How to get more quality followers on Twitter

Twitter quality followers

Twitter has to be a central part of almost every charity's strategy for social media engagement. It has a MASSIVE user base, it's easy to use and it can be a very cost effective method of promotion. I'm sure people judge your success by how many people follow you, and I'm sure you would like to have more people follow you - goes without saying really doesn't it?

Luckily getting tons of followers is really, really easy - which is how come 'social media gurus' all have 20k+ followers. But I'm willing to bet REAL MONEY that they don't have many quality followers...

So, what do I mean by ‘quality’? I mean followers who are interested in what you have to say, people who are likely to engage with your cause, reply to your questions, retweet your stuff or even just to go as far as to actually click the links that you post - Links that take people to your blog post,  the signup form for your event, to the petition you need people to sign or to your donate/ fundraising page.

If you want loads of pointless followers you could just tweet something like this every day:

#Follow us and RT THIS MESSAGE for the chance to win a Chicken & Mushroom Pot Noodle signed by Joey Essex*  #teamfollowback

However you can get yourselves fewer but much more worthwhile followers by making sure you are doing the things outlined below:

Add your twitter username to your email signature

There are probably loads of people you email everyday that are on twitter but don't follow your charity twitter stream, these are prime candidates for followers who are likely to be interested in what you have to say and are ready to engage. You could encourage and support the Call to action' with some extra text e.g. "Follow us on Twitter for up to the minute news and events" Here is a couple of examples of code that that you can copy and paste ~ obviously change [YOURUSERNAME] for your actual user name (without the @ or the [square brackets])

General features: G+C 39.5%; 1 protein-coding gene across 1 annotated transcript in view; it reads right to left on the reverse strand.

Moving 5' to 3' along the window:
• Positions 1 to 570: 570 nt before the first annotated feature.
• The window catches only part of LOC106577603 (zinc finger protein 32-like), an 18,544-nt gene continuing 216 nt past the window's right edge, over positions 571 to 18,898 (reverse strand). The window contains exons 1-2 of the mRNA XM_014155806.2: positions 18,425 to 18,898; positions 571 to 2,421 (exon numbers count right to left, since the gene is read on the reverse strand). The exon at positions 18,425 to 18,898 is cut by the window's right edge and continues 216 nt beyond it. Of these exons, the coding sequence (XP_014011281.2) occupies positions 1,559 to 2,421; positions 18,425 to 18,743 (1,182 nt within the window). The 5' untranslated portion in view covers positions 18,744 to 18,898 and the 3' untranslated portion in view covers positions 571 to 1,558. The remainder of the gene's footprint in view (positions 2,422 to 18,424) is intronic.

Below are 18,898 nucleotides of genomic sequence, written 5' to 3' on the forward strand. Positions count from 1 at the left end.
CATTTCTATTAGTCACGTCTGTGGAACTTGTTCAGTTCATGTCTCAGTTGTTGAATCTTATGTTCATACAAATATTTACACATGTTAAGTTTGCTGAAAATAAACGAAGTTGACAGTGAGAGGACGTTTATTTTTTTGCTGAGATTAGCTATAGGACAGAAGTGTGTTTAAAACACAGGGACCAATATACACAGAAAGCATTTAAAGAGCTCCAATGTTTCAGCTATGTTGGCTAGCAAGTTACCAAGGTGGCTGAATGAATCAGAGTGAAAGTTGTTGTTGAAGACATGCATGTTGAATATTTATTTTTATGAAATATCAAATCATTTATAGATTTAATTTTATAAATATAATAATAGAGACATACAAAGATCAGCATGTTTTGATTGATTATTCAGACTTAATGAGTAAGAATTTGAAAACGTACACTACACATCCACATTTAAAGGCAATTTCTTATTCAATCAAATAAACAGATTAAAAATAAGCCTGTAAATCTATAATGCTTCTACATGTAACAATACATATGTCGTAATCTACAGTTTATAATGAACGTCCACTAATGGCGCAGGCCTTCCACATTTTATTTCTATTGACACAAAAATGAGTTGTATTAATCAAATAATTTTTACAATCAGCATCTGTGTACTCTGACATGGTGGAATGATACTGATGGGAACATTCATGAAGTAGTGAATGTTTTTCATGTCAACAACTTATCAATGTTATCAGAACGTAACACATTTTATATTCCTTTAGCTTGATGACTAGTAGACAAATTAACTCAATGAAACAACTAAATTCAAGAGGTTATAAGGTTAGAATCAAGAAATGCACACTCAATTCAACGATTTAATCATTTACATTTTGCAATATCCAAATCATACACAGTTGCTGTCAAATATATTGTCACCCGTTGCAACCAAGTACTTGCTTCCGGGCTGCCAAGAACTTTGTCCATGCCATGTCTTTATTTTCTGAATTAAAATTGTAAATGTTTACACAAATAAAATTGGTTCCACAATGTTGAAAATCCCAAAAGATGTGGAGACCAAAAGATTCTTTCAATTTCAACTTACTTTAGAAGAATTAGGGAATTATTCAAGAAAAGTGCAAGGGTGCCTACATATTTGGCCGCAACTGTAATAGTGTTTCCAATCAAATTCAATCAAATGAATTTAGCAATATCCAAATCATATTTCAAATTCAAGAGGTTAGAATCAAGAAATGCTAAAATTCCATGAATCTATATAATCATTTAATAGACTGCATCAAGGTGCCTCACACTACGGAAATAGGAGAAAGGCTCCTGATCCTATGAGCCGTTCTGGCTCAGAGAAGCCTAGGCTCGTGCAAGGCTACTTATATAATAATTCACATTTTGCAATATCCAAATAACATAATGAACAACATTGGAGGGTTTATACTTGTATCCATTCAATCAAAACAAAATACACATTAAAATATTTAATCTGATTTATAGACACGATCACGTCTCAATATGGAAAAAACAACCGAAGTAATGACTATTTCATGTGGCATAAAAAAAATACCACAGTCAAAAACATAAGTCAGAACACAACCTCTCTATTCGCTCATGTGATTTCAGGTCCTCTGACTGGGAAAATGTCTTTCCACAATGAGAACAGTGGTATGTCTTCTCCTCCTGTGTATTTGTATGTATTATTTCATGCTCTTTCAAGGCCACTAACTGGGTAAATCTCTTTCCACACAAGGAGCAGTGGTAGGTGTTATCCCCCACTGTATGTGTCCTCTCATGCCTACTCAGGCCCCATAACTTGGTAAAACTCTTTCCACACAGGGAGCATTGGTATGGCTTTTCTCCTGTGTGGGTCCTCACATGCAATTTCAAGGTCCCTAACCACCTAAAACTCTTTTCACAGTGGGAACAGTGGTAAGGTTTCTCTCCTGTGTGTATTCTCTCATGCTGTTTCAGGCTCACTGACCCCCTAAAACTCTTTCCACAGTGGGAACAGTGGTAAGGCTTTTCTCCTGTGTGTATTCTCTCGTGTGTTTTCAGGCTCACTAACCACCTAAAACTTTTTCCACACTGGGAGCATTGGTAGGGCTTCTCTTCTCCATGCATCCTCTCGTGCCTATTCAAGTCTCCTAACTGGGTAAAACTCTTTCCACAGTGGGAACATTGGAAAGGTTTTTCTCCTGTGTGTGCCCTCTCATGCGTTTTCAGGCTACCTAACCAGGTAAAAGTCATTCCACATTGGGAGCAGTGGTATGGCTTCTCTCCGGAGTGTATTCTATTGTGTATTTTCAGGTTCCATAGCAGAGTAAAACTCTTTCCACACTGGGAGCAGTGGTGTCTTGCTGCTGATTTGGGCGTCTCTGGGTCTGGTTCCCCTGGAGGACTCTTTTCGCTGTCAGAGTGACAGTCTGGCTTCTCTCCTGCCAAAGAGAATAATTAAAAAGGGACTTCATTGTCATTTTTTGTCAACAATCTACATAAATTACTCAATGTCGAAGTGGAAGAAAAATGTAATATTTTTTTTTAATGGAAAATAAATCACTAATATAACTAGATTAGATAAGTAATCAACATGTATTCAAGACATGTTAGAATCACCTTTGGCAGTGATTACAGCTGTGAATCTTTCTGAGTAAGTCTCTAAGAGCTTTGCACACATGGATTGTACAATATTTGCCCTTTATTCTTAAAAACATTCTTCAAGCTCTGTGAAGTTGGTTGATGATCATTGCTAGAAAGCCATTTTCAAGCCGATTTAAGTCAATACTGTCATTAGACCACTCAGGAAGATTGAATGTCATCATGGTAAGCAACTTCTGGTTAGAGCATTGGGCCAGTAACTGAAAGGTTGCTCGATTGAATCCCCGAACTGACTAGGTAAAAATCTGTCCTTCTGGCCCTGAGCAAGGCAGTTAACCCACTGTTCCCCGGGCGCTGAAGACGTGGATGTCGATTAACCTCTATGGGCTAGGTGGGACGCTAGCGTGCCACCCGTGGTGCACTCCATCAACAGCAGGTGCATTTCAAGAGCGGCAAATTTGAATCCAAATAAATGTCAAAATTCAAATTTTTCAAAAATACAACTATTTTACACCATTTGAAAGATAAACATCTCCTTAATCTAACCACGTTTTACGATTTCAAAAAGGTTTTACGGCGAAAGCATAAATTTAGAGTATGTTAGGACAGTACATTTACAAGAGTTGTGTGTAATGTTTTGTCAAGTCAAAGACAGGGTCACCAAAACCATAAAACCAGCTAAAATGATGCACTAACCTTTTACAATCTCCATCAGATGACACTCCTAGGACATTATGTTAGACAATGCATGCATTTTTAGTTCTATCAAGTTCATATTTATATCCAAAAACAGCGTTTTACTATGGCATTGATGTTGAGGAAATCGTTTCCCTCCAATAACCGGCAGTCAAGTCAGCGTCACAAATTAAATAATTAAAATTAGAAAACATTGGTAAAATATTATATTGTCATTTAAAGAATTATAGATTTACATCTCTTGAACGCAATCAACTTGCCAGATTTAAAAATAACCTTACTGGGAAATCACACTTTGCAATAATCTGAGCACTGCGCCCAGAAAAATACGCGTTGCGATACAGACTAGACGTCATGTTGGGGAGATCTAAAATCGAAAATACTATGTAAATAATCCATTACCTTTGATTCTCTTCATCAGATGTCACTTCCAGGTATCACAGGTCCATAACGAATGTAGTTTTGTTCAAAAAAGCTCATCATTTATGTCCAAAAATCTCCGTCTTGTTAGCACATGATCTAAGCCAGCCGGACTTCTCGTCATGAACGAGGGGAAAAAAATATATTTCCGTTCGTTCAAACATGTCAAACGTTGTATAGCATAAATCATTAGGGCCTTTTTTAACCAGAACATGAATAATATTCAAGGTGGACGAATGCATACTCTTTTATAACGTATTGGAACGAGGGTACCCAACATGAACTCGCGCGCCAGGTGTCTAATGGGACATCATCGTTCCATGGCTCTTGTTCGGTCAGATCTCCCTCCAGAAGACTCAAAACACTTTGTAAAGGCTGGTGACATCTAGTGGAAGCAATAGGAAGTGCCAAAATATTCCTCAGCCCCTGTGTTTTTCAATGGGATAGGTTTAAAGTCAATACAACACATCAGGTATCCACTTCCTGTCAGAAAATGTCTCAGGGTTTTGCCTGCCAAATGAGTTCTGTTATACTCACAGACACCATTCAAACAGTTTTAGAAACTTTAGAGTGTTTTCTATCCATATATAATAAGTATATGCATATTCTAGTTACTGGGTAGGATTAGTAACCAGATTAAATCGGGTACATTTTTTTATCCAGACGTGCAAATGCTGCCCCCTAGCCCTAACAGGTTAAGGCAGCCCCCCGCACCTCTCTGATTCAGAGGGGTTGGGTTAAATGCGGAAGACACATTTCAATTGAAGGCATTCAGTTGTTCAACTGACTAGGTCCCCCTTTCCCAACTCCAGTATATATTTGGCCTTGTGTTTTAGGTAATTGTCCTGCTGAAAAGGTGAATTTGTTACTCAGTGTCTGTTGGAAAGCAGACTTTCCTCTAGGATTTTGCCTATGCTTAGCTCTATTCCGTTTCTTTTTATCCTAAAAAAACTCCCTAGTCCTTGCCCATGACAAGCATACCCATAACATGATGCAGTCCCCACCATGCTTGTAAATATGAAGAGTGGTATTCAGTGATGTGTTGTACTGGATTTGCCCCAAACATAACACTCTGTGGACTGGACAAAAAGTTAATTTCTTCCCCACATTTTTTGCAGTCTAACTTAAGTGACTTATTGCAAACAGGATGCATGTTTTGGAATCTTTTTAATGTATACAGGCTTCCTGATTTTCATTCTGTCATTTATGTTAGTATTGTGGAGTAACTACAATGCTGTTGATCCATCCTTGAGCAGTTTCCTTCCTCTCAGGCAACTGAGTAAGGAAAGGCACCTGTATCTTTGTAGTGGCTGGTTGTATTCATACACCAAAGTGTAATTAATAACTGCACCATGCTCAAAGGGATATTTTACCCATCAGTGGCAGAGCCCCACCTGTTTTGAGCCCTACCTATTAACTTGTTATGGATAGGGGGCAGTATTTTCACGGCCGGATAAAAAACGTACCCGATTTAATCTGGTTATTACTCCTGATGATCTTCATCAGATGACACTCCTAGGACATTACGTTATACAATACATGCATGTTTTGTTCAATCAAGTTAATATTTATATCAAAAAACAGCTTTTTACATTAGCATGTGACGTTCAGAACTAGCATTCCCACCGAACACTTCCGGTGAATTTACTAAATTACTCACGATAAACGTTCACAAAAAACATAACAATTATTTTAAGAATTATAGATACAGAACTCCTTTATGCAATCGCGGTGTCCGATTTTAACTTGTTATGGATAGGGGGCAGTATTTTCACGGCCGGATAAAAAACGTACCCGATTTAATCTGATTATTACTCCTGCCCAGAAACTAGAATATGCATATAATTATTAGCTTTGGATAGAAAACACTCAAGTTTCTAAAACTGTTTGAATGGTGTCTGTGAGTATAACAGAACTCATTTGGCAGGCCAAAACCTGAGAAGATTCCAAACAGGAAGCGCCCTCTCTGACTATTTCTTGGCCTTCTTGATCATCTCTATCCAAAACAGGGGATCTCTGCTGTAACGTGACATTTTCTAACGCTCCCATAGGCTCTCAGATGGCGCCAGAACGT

Simple

<a href="https://twitter.com/[YOURUSERNAME]”>@[YOURUSERNAME]</a>

With call to action

Follow <a href="https://twitter.com/[YOURUSERNAME]">@[YOURUSERNAME]</a> on Twitter for our latest news and events

More about calls to action on charity websites here.

Add a follow button to your website

OK so you probably already have this one too but where is it? ...and do you have to leave your website and go to Twitter in order to complete the follow?

These buttons from twitter enable people to follow you with one click, rather than leaving your site to go to your twitter profile page. This way you keep the person on your website too rather than rely on them using the back button or tabs in their browser to return to your site, you get more follows from this simply because you are asking someone to do one click instead of two.

(yeh I know what you’re thinking a true QUALITY follower would make it to the second click and back to your site all pumped and READY TO ENGAGE but lets just pop back to the real world where even your QUALITY followers can be fickle and easily distracted so why take the chance?)